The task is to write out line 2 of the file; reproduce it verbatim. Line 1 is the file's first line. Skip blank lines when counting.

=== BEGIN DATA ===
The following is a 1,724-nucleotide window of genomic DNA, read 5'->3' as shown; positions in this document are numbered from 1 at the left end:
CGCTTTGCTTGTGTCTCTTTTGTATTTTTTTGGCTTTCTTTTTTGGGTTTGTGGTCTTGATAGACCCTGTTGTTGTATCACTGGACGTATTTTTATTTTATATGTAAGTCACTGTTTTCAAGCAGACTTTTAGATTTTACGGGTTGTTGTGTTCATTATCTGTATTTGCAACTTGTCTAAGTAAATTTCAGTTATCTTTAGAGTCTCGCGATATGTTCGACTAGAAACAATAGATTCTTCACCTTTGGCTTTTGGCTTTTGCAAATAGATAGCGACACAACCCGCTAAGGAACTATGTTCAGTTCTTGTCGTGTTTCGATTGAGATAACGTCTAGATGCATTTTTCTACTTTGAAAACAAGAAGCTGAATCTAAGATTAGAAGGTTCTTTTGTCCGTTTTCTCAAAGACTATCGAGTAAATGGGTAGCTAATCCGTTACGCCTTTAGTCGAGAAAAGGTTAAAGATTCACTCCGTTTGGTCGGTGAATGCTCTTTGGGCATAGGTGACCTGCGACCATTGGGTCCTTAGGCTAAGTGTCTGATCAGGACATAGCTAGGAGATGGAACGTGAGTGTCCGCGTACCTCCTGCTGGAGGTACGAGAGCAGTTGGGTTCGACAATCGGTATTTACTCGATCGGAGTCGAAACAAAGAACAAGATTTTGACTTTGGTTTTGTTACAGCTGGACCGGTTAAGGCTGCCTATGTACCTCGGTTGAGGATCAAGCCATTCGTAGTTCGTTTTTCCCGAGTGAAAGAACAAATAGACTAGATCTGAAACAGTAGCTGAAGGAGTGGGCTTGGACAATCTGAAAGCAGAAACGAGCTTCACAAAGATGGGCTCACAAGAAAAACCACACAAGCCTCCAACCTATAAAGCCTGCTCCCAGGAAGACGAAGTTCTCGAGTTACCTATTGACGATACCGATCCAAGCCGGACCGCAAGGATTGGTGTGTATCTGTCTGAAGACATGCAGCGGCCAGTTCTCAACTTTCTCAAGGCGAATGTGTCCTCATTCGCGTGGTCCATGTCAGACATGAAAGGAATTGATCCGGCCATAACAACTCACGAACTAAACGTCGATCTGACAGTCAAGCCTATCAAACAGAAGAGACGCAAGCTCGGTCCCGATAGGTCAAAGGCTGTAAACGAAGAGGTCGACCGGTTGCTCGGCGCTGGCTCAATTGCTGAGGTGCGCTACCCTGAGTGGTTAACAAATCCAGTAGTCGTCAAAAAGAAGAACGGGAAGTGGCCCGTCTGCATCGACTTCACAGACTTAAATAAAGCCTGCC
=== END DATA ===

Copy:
CGCTTTGCTTGTGTCTCTTTTGTATTTTTTTGGCTTTCTTTTTTGGGTTTGTGGTCTTGATAGACCCTGTTGTTGTATCACTGGACGTATTTTTATTTTATATGTAAGTCACTGTTTTCAAGCAGACTTTTAGATTTTACGGGTTGTTGTGTTCATTATCTGTATTTGCAACTTGTCTAAGTAAATTTCAGTTATCTTTAGAGTCTCGCGATATGTTCGACTAGAAACAATAGATTCTTCACCTTTGGCTTTTGGCTTTTGCAAATAGATAGCGACACAACCCGCTAAGGAACTATGTTCAGTTCTTGTCGTGTTTCGATTGAGATAACGTCTAGATGCATTTTTCTACTTTGAAAACAAGAAGCTGAATCTAAGATTAGAAGGTTCTTTTGTCCGTTTTCTCAAAGACTATCGAGTAAATGGGTAGCTAATCCGTTACGCCTTTAGTCGAGAAAAGGTTAAAGATTCACTCCGTTTGGTCGGTGAATGCTCTTTGGGCATAGGTGACCTGCGACCATTGGGTCCTTAGGCTAAGTGTCTGATCAGGACATAGCTAGGAGATGGAACGTGAGTGTCCGCGTACCTCCTGCTGGAGGTACGAGAGCAGTTGGGTTCGACAATCGGTATTTACTCGATCGGAGTCGAAACAAAGAACAAGATTTTGACTTTGGTTTTGTTACAGCTGGACCGGTTAAGGCTGCCTATGTACCTCGGTTGAGGATCAAGCCATTCGTAGTTCGTTTTTCCCGAGTGAAAGAACAAATAGACTAGATCTGAAACAGTAGCTGAAGGAGTGGGCTTGGACAATCTGAAAGCAGAAACGAGCTTCACAAAGATGGGCTCACAAGAAAAACCACACAAGCCTCCAACCTATAAAGCCTGCTCCCAGGAAGACGAAGTTCTCGAGTTACCTATTGACGATACCGATCCAAGCCGGACCGCAAGGATTGGTGTGTATCTGTCTGAAGACATGCAGCGGCCAGTTCTCAACTTTCTCAAGGCGAATGTGTCCTCATTCGCGTGGTCCATGTCAGACATGAAAGGAATTGATCCGGCCATAACAACTCACGAACTAAACGTCGATCTGACAGTCAAGCCTATCAAACAGAAGAGACGCAAGCTCGGTCCCGATAGGTCAAAGGCTGTAAACGAAGAGGTCGACCGGTTGCTCGGCGCTGGCTCAATTGCTGAGGTGCGCTACCCTGAGTGGTTAACAAATCCAGTAGTCGTCAAAAAGAAGAACGGGAAGTGGCCCGTCTGCATCGACTTCACAGACTTAAATAAAGCCTGCC